Although there are a number of specific forms available, there are basically two major types of remuneration, which include direct and indirect. Direct remuneration typically refers to any sort of compensation that comes as a straightforward financial gain for employees, including salary, allowances for travel and other activities, and bonuses. There is also indirect remuneration, which provides a benefit for someone but may be less straightforward. These can include the potential for overtime pay, benefits for retirement, and more flexible schedules for employees.
Different types of remuneration often come down to various methods by which an employer can provide employees with benefits and incentives to reward them for their hard work. Many of these techniques fall into one of two basic categories: direct and indirect remuneration. One of the simplest and most common types or remuneration is the salary that is paid to an employee for his or her work. This is direct compensation that provides employees with a basic gauge of the value of their work, allowing them to recognize that the effort they put forth is rewarded with financial gain.
Direct forms can also include bonuses that employees may receive for especially impressive performance. These types of remuneration are not always available, unlike a salary, and are typically used as a method of motivation for greater performance. Not only does this give an employee a direct example of a reward for his or her work, but it demonstrates to others that they may be able to receive such compensation for increased effort. Companies can also provide allowances for employees, such as a financial stipend that is provided to an employee who travels on behalf of his or her company.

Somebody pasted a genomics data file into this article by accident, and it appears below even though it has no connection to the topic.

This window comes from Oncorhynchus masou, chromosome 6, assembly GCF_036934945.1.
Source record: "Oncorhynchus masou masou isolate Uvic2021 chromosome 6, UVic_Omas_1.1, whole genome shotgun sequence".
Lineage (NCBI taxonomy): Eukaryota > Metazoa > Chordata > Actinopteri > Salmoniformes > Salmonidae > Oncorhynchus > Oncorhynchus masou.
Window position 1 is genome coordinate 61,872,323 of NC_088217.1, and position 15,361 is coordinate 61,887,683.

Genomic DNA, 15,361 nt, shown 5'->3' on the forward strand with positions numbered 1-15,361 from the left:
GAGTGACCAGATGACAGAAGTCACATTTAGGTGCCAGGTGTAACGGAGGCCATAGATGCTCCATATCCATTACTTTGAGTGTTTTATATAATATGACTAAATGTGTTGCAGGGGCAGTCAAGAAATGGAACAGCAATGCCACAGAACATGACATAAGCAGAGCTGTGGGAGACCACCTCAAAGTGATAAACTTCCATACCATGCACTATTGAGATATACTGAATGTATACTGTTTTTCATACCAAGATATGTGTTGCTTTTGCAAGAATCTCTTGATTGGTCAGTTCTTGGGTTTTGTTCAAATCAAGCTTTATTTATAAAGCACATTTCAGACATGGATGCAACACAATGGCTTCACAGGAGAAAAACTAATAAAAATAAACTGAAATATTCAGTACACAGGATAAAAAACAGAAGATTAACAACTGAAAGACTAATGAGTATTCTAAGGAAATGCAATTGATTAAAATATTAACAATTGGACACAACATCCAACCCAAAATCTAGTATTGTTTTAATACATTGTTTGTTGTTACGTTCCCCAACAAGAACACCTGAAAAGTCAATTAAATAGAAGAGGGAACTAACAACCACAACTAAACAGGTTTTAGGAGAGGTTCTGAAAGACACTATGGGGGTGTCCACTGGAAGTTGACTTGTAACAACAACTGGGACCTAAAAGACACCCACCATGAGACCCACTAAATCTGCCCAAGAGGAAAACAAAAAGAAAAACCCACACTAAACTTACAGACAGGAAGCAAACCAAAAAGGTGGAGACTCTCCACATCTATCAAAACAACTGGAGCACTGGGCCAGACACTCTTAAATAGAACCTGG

There are also some types of remuneration that are indirect, which means that they do not always provide an obvious monetary incentive for employees. For example, overtime pay is certainly a direct form, but the opportunity for such payment is indirect since it is not necessarily paid out. Many employees may find a work environment more rewarding knowing that extra effort and working overtime can be compensated in a direct way, even when they are not taking advantage of it.
Retirement benefits and flexible schedules are also indirect types of remuneration. Companies that offer retirement benefits often do so in a way that does not directly provide employees with monetary gain as they work, but which accrues value over the long run and pays off in the end. Flexible schedules do not inherently reward employees with additional money, since they are not necessarily paid more for working at unusual hours. These schedules can allow employees to work a more rewarding number of hours, however, and often give employees a sense of worth.